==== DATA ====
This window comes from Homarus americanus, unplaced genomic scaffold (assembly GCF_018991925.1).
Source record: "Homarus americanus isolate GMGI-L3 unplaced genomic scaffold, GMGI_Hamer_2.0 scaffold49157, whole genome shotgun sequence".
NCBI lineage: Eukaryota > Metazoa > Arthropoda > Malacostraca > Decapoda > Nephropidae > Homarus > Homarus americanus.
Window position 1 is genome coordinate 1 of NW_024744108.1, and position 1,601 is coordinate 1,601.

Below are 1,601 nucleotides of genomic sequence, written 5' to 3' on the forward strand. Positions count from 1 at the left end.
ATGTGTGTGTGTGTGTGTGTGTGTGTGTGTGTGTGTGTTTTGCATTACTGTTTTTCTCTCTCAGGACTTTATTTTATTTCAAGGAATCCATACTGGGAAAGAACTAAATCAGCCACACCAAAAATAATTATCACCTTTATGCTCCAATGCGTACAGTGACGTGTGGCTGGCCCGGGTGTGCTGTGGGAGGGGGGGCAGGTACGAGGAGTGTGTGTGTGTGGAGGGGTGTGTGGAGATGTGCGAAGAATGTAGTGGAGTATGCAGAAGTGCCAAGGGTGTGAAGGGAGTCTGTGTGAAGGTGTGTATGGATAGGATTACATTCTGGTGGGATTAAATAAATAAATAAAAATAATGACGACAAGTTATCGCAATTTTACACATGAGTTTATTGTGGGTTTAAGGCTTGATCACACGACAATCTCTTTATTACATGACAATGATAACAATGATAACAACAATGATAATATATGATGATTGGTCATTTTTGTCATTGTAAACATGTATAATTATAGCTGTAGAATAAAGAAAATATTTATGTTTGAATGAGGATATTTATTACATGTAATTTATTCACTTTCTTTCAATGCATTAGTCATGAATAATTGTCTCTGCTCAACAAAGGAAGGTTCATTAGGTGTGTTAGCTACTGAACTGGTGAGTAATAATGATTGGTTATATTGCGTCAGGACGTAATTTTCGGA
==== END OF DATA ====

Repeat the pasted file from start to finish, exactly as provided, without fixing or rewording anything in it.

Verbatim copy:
This window comes from Homarus americanus, unplaced genomic scaffold (assembly GCF_018991925.1).
Source record: "Homarus americanus isolate GMGI-L3 unplaced genomic scaffold, GMGI_Hamer_2.0 scaffold49157, whole genome shotgun sequence".
NCBI lineage: Eukaryota > Metazoa > Arthropoda > Malacostraca > Decapoda > Nephropidae > Homarus > Homarus americanus.
Window position 1 is genome coordinate 1 of NW_024744108.1, and position 1,601 is coordinate 1,601.

Below are 1,601 nucleotides of genomic sequence, written 5' to 3' on the forward strand. Positions count from 1 at the left end.
ATGTGTGTGTGTGTGTGTGTGTGTGTGTGTGTGTGTGTTTTGCATTACTGTTTTTCTCTCTCAGGACTTTATTTTATTTCAAGGAATCCATACTGGGAAAGAACTAAATCAGCCACACCAAAAATAATTATCACCTTTATGCTCCAATGCGTACAGTGACGTGTGGCTGGCCCGGGTGTGCTGTGGGAGGGGGGGCAGGTACGAGGAGTGTGTGTGTGTGGAGGGGTGTGTGGAGATGTGCGAAGAATGTAGTGGAGTATGCAGAAGTGCCAAGGGTGTGAAGGGAGTCTGTGTGAAGGTGTGTATGGATAGGATTACATTCTGGTGGGATTAAATAAATAAATAAAAATAATGACGACAAGTTATCGCAATTTTACACATGAGTTTATTGTGGGTTTAAGGCTTGATCACACGACAATCTCTTTATTACATGACAATGATAACAATGATAACAACAATGATAATATATGATGATTGGTCATTTTTGTCATTGTAAACATGTATAATTATAGCTGTAGAATAAAGAAAATATTTATGTTTGAATGAGGATATTTATTACATGTAATTTATTCACTTTCTTTCAATGCATTAGTCATGAATAATTGTCTCTGCTCAACAAAGGAAGGTTCATTAGGTGTGTTAGCTACTGAACTGGTGAGTAATAATGATTGGTTATATTGCGTCAGGACGTAATTTTCGGA